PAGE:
It’s not quite seven years long, but this two-part, three-hour TV movie — History’s latest foray into original filmmaking — is likely to test the faith (and patience) of anyone who watches it. Revelation: The End of Days is intentionally less glossy than previous network offerings like Bonnie & Clyde and Houdini because it takes a ground-level look at the apocalypse. But in scaling back to achieve that aesthetic, the result is both frustrating and amateurish.
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    The Red Tent

    Posted in Disc Reviews by John Ceballos on March 12th, 2015

    When you think about the biblical stories that have made it onto the big (or small) screen, they tend to focus on names like Jesus, Moses and Noah. (And Moses again, just for good measure.) To be honest, I didn’t even realize how few Bible adaptations focus on women until I popped in The Red Tent, a Lifetime miniseries based on Anita Diamant’s best-selling novel of the same name. While The Red Tent certainly shouldn’t be taken as gospel, it deserves credit for exploring biblical events from a different perspective.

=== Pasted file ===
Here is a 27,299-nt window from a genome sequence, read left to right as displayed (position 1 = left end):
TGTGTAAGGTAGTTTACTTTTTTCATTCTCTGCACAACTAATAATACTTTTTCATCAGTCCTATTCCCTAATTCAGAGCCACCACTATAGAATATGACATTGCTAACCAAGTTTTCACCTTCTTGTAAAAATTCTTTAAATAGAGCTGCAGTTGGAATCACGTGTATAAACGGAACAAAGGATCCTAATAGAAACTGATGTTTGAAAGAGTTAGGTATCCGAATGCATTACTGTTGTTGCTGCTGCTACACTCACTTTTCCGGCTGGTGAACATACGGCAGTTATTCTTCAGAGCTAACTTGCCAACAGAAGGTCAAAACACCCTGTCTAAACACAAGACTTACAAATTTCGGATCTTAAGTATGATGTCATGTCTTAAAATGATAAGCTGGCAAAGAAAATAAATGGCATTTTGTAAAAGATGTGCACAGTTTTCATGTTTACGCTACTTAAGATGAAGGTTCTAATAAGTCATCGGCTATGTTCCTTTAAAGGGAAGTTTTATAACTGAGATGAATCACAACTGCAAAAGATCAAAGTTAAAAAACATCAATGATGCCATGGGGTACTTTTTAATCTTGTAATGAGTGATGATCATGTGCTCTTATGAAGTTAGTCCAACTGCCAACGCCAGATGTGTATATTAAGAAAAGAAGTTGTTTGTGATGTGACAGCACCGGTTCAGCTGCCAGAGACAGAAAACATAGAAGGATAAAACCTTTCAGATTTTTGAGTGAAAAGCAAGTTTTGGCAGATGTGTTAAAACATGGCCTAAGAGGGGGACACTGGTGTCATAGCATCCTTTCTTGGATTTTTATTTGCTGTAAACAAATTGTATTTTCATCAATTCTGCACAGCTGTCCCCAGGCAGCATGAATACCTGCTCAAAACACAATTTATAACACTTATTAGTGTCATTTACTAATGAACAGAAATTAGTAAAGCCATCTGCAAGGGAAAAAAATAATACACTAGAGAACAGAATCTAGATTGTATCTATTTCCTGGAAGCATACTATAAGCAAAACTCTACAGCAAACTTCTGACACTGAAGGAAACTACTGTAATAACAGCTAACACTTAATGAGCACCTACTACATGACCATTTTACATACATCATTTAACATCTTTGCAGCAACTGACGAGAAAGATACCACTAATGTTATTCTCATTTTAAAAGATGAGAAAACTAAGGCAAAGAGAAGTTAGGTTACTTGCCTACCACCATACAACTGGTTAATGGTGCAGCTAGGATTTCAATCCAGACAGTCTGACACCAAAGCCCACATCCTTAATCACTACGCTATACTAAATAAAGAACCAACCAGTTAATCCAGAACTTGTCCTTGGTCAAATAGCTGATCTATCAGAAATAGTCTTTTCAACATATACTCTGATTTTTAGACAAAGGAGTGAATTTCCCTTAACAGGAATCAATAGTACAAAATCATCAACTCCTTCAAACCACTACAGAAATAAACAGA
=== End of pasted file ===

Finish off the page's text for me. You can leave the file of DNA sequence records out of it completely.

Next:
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    Da Vinci’s Demons Season 2 (Blu-ray)

    Posted in Disc Reviews by Gino Sassani on March 11th, 2015

    “I’m Leonardo da Vinci. Revolutionary painter, artist and visionary, of the Republic of Florence.”

    The term “Renaissance man” is often used to describe a person who has a very wide range of interests in which they have become quite skilled. It’s taken from the traits of the many artists, innovators and writers of the 15th century. And while the term might well apply to any number of such historical figures, there is none for whom it is more apt than Leonardo DaVinci. 
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    Captive (Blu-ray)

    Posted in Disc Reviews by Brent Lorentson on March 10th, 2015

    I’m starting to wonder if it is time we officially made a sub-genre for kidnapping films.  It’s a storyline that has been played out for decades but continues to offer up some engaging and oftentimes heart-wrenching tales that for the most part have happy endings but that seems to be a far stretch from reality, though I doubt audiences are looking for these bleak realistic endings and mostly prefer the Hollywood ending where everyone is rescued in just the nick of time.  When Prisoners came out, I had hopes that it would be a film that wouldn’t shy away from the harsh realities, and for the most part it succeeded, but I still felt it held back.